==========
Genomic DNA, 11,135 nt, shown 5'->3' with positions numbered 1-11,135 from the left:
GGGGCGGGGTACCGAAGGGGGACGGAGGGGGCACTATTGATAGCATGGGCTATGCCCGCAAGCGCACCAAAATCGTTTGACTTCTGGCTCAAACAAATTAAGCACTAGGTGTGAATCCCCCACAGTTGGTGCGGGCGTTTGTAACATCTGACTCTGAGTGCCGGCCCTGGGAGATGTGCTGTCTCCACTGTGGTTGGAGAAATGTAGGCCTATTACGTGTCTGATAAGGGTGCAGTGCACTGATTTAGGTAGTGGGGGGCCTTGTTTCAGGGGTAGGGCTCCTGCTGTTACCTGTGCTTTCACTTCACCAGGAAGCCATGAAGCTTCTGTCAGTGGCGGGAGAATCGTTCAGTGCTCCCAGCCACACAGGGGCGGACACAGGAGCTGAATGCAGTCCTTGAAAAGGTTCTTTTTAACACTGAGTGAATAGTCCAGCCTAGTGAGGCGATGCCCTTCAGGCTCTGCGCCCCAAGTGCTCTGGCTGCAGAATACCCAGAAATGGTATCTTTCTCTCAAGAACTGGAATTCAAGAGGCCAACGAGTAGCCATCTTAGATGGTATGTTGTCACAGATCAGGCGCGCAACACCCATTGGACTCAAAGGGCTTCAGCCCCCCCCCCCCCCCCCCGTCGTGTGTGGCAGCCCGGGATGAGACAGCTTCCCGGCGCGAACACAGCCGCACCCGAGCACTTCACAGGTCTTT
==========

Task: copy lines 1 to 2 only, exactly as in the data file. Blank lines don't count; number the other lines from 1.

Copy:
Genomic DNA, 11,135 nt, shown 5'->3' with positions numbered 1-11,135 from the left:
GGGGCGGGGTACCGAAGGGGGACGGAGGGGGCACTATTGATAGCATGGGCTATGCCCGCAAGCGCACCAAAATCGTTTGACTTCTGGCTCAAACAAATTAAGCACTAGGTGTGAATCCCCCACAGTTGGTGCGGGCGTTTGTAACATCTGACTCTGAGTGCCGGCCCTGGGAGATGTGCTGTCTCCACTGTGGTTGGAGAAATGTAGGCCTATTACGTGTCTGATAAGGGTGCAGTGCACTGATTTAGGTAGTGGGGGGCCTTGTTTCAGGGGTAGGGCTCCTGCTGTTACCTGTGCTTTCACTTCACCAGGAAGCCATGAAGCTTCTGTCAGTGGCGGGAGAATCGTTCAGTGCTCCCAGCCACACAGGGGCGGACACAGGAGCTGAATGCAGTCCTTGAAAAGGTTCTTTTTAACACTGAGTGAATAGTCCAGCCTAGTGAGGCGATGCCCTTCAGGCTCTGCGCCCCAAGTGCTCTGGCTGCAGAATACCCAGAAATGGTATCTTTCTCTCAAGAACTGGAATTCAAGAGGCCAACGAGTAGCCATCTTAGATGGTATGTTGTCACAGATCAGGCGCGCAACACCCATTGGACTCAAAGGGCTTCAGCCCCCCCCCCCCCCCCCCGTCGTGTGTGGCAGCCCGGGATGAGACAGCTTCCCGGCGCGAACACAGCCGCACCCGAGCACTTCACAGGTCTTT